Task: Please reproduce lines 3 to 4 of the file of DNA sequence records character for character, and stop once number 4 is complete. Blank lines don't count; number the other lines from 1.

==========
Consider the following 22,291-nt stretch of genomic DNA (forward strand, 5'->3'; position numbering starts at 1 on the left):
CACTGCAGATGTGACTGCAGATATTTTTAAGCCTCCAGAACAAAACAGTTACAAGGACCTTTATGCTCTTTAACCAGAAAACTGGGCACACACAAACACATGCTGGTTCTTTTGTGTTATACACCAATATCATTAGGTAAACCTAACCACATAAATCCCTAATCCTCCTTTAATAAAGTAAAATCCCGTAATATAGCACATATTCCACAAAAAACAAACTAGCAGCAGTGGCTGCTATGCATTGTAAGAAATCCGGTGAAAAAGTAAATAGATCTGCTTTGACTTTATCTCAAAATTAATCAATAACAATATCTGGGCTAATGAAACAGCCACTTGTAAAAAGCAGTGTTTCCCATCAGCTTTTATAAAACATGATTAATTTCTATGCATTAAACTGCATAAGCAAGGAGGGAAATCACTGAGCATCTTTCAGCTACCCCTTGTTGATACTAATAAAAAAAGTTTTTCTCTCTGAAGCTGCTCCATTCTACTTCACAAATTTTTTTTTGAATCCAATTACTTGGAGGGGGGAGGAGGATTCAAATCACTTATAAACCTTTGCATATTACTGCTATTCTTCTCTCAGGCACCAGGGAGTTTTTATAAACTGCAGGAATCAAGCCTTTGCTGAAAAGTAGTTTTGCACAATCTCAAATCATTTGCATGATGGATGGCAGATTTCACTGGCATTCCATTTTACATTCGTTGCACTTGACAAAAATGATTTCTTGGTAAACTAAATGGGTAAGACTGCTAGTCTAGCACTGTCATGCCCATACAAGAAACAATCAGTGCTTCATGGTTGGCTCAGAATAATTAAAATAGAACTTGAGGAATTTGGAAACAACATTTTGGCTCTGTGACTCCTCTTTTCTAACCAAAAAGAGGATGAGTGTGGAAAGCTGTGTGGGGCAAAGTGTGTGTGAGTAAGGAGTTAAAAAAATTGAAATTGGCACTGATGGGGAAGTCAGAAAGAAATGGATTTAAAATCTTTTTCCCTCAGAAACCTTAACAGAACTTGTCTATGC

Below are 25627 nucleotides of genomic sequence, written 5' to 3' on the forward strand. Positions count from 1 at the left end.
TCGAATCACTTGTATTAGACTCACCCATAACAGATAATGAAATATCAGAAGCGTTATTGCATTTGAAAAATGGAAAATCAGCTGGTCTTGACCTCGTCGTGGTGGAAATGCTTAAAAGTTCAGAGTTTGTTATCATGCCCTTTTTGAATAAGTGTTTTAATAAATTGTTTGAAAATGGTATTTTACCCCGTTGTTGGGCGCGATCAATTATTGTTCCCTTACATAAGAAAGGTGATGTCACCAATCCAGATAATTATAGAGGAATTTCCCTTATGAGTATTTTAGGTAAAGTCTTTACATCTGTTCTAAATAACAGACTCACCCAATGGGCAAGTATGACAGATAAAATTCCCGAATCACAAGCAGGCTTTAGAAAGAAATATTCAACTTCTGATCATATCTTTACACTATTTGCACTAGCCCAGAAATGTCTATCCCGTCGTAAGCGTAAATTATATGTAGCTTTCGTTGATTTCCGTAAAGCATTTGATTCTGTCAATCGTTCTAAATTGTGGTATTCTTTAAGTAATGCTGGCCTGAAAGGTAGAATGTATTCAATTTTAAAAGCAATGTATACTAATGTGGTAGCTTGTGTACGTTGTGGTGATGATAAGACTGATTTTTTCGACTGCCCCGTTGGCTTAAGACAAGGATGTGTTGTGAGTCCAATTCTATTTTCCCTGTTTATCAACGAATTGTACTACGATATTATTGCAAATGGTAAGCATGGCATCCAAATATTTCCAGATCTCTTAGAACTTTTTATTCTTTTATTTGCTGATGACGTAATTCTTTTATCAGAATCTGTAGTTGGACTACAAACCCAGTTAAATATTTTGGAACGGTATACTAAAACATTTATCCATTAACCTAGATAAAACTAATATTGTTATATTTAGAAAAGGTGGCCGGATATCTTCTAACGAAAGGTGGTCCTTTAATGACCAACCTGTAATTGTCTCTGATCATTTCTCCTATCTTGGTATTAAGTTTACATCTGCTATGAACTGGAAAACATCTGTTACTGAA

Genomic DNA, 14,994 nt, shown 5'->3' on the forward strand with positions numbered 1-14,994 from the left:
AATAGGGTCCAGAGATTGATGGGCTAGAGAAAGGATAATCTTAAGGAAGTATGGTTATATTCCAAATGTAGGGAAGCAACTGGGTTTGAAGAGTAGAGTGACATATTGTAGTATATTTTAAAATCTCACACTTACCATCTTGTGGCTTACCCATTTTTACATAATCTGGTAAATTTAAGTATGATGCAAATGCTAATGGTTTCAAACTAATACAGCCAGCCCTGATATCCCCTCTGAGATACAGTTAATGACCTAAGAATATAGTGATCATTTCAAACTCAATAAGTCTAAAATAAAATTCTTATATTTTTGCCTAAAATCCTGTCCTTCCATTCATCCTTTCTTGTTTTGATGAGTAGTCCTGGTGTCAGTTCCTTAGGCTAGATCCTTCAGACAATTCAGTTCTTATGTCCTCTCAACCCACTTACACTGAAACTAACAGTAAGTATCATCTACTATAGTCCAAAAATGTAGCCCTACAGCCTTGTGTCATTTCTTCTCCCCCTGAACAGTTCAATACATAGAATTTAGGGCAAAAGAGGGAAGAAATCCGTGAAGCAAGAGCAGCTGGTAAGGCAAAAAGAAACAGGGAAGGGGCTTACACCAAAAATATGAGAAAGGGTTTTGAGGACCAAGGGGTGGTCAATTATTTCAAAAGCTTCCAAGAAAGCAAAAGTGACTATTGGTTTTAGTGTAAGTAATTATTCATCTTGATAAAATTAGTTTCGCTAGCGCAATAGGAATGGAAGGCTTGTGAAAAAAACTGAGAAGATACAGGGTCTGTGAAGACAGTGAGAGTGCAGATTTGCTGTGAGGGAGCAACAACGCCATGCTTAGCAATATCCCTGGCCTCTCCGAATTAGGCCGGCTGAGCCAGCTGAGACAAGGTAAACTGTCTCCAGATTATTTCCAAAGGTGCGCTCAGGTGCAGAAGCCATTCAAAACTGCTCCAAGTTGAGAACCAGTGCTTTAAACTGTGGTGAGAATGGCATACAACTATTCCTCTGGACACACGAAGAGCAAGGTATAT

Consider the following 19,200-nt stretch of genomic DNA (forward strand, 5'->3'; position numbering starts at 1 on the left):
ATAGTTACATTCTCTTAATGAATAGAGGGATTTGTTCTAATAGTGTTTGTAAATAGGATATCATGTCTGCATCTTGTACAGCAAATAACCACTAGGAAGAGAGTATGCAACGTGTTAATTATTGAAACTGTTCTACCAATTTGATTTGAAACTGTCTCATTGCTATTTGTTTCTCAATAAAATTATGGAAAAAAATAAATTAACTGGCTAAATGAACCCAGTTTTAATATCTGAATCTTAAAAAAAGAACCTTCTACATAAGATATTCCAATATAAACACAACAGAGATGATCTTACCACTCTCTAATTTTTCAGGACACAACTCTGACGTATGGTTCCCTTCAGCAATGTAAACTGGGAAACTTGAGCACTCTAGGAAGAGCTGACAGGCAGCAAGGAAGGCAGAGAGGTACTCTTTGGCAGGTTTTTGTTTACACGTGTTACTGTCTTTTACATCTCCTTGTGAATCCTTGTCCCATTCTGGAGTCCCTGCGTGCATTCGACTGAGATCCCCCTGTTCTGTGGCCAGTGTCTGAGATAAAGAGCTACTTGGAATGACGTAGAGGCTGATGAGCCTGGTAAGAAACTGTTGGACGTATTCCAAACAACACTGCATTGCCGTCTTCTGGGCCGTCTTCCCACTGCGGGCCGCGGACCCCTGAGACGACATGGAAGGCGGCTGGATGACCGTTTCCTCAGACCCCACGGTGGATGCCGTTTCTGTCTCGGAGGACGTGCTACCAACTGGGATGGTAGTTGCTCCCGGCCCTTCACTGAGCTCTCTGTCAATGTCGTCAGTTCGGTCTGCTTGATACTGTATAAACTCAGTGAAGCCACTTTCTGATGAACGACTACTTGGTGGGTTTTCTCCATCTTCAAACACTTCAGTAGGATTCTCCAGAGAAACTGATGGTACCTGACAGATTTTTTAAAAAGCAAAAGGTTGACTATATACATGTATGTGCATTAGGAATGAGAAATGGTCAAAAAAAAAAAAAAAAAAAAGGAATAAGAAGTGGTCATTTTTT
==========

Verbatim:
Below are 25627 nucleotides of genomic sequence, written 5' to 3' on the forward strand. Positions count from 1 at the left end.
TCGAATCACTTGTATTAGACTCACCCATAACAGATAATGAAATATCAGAAGCGTTATTGCATTTGAAAAATGGAAAATCAGCTGGTCTTGACCTCGTCGTGGTGGAAATGCTTAAAAGTTCAGAGTTTGTTATCATGCCCTTTTTGAATAAGTGTTTTAATAAATTGTTTGAAAATGGTATTTTACCCCGTTGTTGGGCGCGATCAATTATTGTTCCCTTACATAAGAAAGGTGATGTCACCAATCCAGATAATTATAGAGGAATTTCCCTTATGAGTATTTTAGGTAAAGTCTTTACATCTGTTCTAAATAACAGACTCACCCAATGGGCAAGTATGACAGATAAAATTCCCGAATCACAAGCAGGCTTTAGAAAGAAATATTCAACTTCTGATCATATCTTTACACTATTTGCACTAGCCCAGAAATGTCTATCCCGTCGTAAGCGTAAATTATATGTAGCTTTCGTTGATTTCCGTAAAGCATTTGATTCTGTCAATCGTTCTAAATTGTGGTATTCTTTAAGTAATGCTGGCCTGAAAGGTAGAATGTATTCAATTTTAAAAGCAATGTATACTAATGTGGTAGCTTGTGTACGTTGTGGTGATGATAAGACTGATTTTTTCGACTGCCCCGTTGGCTTAAGACAAGGATGTGTTGTGAGTCCAATTCTATTTTCCCTGTTTATCAACGAATTGTACTACGATATTATTGCAAATGGTAAGCATGGCATCCAAATATTTCCAGATCTCTTAGAACTTTTTATTCTTTTATTTGCTGATGACGTAATTCTTTTATCAGAATCTGTAGTTGGACTACAAACCCAGTTAAATATTTTGGAACGGTATACTAAAACATTTATCCATTAACCTAGATAAAACTAATATTGTTATATTTAGAAAAGGTGGCCGGATATCTTCTAACGAAAGGTGGTCCTTTAATGACCAACCTGTAATTGTCTCTGATCATTTCTCCTATCTTGGTATTAAGTTTACATCTGCTATGAACTGGAAAACATCTGTTACTGAA